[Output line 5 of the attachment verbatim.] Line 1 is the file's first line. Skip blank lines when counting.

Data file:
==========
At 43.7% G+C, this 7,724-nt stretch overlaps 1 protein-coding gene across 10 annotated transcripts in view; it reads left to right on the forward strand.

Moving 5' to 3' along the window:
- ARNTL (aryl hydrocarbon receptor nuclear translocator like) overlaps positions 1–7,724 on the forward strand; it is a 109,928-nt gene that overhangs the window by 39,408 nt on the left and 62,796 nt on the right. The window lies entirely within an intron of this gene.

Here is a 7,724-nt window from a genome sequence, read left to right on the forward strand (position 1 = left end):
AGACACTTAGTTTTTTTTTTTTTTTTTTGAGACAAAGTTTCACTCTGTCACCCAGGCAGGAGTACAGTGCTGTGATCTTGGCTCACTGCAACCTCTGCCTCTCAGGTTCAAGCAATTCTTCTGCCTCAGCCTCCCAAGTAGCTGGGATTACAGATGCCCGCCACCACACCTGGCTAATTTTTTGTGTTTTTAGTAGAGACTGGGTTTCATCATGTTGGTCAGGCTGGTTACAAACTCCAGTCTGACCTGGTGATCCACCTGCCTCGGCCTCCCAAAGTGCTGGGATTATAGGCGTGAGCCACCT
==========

AGACACTTAGTTTTTTTTTTTTTTTTTTGAGACAAAGTTTCACTCTGTCACCCAGGCAGGAGTACAGTGCTGTGATCTTGGCTCACTGCAACCTCTGCCTCTCAGGTTCAAGCAATTCTTCTGCCTCAGCCTCCCAAGTAGCTGGGATTACAGATGCCCGCCACCACACCTGGCTAATTTTTTGTGTTTTTAGTAGAGACTGGGTTTCATCATGTTGGTCAGGCTGGTTACAAACTCCAGTCTGACCTGGTGATCCACCTGCCTCGGCCTCCCAAAGTGCTGGGATTATAGGCGTGAGCCACCT